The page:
Editor’s note: Ben Schippers is the co-founder of HappyFunCorp where he spends his days building software for startups and fortune companies.
The tendency for entrepreneurs is to build big products. But the problem with big, feature-rich products is that they take substantial time and money.
People talk about this topic frequently, especially in the technology sector. What I’m laying out here, however, is slightly different. I’m discussing how bootstrapping has evolved. How bootstrapping has become more of a product problem and an opportunity. If entrepreneurs can learn to release smaller products early and often, then the conversation about having to raise venture capital early wildly shifts and enables friends and family rounds to be much more impactful — an idea that is beneficial for all parties.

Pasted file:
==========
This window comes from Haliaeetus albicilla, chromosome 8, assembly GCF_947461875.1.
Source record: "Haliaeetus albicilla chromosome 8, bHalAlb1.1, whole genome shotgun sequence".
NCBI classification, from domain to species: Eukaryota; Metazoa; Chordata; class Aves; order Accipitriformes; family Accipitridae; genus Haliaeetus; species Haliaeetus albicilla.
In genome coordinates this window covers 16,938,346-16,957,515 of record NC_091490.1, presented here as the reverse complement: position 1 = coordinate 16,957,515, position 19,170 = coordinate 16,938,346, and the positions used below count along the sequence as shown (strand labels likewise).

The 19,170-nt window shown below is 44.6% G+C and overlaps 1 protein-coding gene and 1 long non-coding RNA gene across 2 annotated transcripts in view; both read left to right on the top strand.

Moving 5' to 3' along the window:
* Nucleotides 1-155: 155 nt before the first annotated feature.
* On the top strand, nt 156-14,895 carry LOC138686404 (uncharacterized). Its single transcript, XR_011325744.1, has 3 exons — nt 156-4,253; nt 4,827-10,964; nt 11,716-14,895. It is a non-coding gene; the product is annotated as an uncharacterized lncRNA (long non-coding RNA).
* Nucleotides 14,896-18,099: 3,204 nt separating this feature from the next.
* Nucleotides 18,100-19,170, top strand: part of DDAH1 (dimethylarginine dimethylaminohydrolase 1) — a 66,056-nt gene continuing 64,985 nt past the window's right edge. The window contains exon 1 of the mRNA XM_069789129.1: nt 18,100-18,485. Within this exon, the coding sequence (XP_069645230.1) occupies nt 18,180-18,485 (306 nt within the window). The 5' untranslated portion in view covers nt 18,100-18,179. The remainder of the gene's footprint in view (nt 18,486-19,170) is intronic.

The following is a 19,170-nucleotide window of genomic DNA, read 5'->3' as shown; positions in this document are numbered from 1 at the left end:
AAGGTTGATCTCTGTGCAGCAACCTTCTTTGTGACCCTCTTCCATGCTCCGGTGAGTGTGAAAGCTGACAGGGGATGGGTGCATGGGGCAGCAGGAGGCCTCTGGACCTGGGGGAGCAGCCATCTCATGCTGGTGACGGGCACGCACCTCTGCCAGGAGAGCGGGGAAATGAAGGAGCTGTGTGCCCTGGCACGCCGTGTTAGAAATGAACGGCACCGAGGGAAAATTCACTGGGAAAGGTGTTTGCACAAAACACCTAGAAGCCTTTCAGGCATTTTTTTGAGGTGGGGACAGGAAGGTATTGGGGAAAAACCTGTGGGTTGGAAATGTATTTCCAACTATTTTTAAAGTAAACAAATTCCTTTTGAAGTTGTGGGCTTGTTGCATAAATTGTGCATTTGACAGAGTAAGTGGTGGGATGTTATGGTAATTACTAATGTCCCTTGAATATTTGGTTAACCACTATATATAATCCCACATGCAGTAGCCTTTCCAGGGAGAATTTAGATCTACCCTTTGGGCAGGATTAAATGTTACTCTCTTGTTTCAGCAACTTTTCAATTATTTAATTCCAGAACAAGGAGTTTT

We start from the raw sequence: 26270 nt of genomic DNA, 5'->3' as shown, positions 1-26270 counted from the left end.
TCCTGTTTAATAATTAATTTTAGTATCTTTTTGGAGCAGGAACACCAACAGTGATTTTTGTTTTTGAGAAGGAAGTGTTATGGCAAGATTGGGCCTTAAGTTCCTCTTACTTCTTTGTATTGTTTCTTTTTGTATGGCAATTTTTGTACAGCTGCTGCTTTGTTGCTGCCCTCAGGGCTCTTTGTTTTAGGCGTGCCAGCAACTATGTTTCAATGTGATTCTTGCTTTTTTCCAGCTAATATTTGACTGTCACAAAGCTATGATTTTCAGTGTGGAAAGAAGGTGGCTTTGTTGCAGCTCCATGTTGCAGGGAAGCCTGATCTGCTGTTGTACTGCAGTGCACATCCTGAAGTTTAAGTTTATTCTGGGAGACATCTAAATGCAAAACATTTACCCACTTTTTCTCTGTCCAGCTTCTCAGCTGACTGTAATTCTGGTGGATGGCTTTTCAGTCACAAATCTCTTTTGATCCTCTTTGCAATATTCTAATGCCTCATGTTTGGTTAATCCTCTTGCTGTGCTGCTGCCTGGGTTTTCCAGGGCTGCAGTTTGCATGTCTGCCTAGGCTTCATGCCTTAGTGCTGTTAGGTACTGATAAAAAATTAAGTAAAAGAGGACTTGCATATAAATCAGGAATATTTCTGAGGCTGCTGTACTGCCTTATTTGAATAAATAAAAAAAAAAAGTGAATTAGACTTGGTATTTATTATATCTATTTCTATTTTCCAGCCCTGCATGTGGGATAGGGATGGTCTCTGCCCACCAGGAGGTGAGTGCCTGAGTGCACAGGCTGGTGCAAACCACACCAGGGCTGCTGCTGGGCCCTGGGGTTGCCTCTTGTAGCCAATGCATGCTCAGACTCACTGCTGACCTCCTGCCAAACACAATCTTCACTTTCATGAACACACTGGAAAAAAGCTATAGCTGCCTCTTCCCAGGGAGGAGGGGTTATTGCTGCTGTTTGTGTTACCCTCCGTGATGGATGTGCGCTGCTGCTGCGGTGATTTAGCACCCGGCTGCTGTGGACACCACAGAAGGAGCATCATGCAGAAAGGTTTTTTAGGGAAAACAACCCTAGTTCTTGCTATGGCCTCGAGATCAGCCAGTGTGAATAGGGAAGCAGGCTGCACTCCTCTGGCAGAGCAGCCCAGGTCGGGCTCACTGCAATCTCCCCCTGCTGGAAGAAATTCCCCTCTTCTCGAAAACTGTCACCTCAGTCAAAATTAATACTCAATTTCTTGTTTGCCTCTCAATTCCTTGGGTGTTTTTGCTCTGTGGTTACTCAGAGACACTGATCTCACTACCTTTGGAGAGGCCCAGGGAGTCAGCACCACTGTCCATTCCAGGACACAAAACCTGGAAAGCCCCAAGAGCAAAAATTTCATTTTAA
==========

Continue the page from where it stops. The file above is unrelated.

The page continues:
As bandwidth continues to become cheaper and technology more accessible, we’ve seen a huge shift in how technology is being built, deployed and consumed. Even though the technology landscape has changed, entrepreneurs are still…
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